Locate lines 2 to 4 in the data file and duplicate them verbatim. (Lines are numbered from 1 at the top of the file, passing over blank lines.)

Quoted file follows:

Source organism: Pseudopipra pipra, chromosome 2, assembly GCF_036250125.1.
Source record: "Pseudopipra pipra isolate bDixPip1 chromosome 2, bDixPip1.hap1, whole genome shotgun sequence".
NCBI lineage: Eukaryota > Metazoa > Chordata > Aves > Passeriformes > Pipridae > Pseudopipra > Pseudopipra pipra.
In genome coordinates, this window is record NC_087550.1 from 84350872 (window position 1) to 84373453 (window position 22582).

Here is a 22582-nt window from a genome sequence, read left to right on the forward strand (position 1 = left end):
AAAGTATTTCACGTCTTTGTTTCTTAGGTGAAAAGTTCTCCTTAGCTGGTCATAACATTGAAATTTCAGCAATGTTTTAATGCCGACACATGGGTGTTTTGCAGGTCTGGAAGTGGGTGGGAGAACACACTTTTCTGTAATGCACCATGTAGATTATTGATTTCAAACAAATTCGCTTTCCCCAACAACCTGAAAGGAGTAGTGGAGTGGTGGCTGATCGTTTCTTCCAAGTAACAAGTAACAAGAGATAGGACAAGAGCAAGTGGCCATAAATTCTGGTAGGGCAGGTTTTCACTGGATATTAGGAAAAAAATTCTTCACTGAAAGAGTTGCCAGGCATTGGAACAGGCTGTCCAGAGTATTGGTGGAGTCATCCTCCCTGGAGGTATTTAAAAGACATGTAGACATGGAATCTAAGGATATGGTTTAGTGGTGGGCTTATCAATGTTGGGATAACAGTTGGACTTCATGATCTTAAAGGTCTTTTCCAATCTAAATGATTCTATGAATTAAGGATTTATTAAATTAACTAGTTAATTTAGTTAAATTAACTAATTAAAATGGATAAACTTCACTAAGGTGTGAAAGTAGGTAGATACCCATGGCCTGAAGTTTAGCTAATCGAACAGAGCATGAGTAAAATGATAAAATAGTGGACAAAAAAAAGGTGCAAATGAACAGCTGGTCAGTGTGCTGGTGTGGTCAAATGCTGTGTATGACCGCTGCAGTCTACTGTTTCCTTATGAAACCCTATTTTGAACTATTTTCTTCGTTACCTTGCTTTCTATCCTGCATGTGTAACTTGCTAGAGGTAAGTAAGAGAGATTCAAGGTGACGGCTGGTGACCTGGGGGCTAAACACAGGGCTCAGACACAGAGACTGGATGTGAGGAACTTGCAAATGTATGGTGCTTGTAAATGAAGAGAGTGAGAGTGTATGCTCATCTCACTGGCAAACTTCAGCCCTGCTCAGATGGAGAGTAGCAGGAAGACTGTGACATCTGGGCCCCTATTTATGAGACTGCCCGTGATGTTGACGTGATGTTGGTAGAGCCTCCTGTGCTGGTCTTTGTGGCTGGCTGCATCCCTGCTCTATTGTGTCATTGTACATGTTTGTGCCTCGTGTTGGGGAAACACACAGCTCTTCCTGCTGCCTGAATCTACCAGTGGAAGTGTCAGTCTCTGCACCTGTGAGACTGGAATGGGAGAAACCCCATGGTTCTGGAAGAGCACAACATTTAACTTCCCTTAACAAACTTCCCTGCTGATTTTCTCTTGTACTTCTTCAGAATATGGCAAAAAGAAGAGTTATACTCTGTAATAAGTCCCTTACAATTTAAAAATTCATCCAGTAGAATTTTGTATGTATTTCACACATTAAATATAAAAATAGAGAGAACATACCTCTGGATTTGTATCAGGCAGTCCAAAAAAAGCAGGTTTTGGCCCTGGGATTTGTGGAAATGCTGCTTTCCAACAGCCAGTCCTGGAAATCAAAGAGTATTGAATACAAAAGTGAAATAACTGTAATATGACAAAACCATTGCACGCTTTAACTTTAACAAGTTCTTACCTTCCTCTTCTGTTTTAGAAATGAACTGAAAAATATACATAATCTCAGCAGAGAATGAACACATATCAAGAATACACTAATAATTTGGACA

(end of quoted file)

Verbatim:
Source record: "Pseudopipra pipra isolate bDixPip1 chromosome 2, bDixPip1.hap1, whole genome shotgun sequence".
NCBI lineage: Eukaryota > Metazoa > Chordata > Aves > Passeriformes > Pipridae > Pseudopipra > Pseudopipra pipra.
In genome coordinates, this window is record NC_087550.1 from 84350872 (window position 1) to 84373453 (window position 22582).